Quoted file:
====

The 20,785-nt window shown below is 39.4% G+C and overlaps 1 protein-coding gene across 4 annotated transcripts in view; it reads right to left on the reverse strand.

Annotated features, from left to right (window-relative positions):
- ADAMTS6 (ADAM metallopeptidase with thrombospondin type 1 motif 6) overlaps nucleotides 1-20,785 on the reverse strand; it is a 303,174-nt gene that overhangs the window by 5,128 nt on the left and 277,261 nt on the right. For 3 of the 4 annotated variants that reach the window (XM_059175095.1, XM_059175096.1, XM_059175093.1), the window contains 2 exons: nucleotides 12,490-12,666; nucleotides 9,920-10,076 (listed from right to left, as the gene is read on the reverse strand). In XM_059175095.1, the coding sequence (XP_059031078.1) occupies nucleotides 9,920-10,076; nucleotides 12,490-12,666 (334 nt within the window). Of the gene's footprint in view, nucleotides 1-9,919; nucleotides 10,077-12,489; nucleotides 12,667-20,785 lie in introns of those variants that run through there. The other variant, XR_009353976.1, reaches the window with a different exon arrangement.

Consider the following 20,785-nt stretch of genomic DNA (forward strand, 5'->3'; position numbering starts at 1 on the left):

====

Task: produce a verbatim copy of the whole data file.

The 20,785-nt window shown below is 39.4% G+C and overlaps 1 protein-coding gene across 4 annotated transcripts in view; it reads right to left on the reverse strand.

Annotated features, from left to right (window-relative positions):
- ADAMTS6 (ADAM metallopeptidase with thrombospondin type 1 motif 6) overlaps nucleotides 1-20,785 on the reverse strand; it is a 303,174-nt gene that overhangs the window by 5,128 nt on the left and 277,261 nt on the right. For 3 of the 4 annotated variants that reach the window (XM_059175095.1, XM_059175096.1, XM_059175093.1), the window contains 2 exons: nucleotides 12,490-12,666; nucleotides 9,920-10,076 (listed from right to left, as the gene is read on the reverse strand). In XM_059175095.1, the coding sequence (XP_059031078.1) occupies nucleotides 9,920-10,076; nucleotides 12,490-12,666 (334 nt within the window). Of the gene's footprint in view, nucleotides 1-9,919; nucleotides 10,077-12,489; nucleotides 12,667-20,785 lie in introns of those variants that run through there. The other variant, XR_009353976.1, reaches the window with a different exon arrangement.

Consider the following 20,785-nt stretch of genomic DNA (forward strand, 5'->3'; position numbering starts at 1 on the left):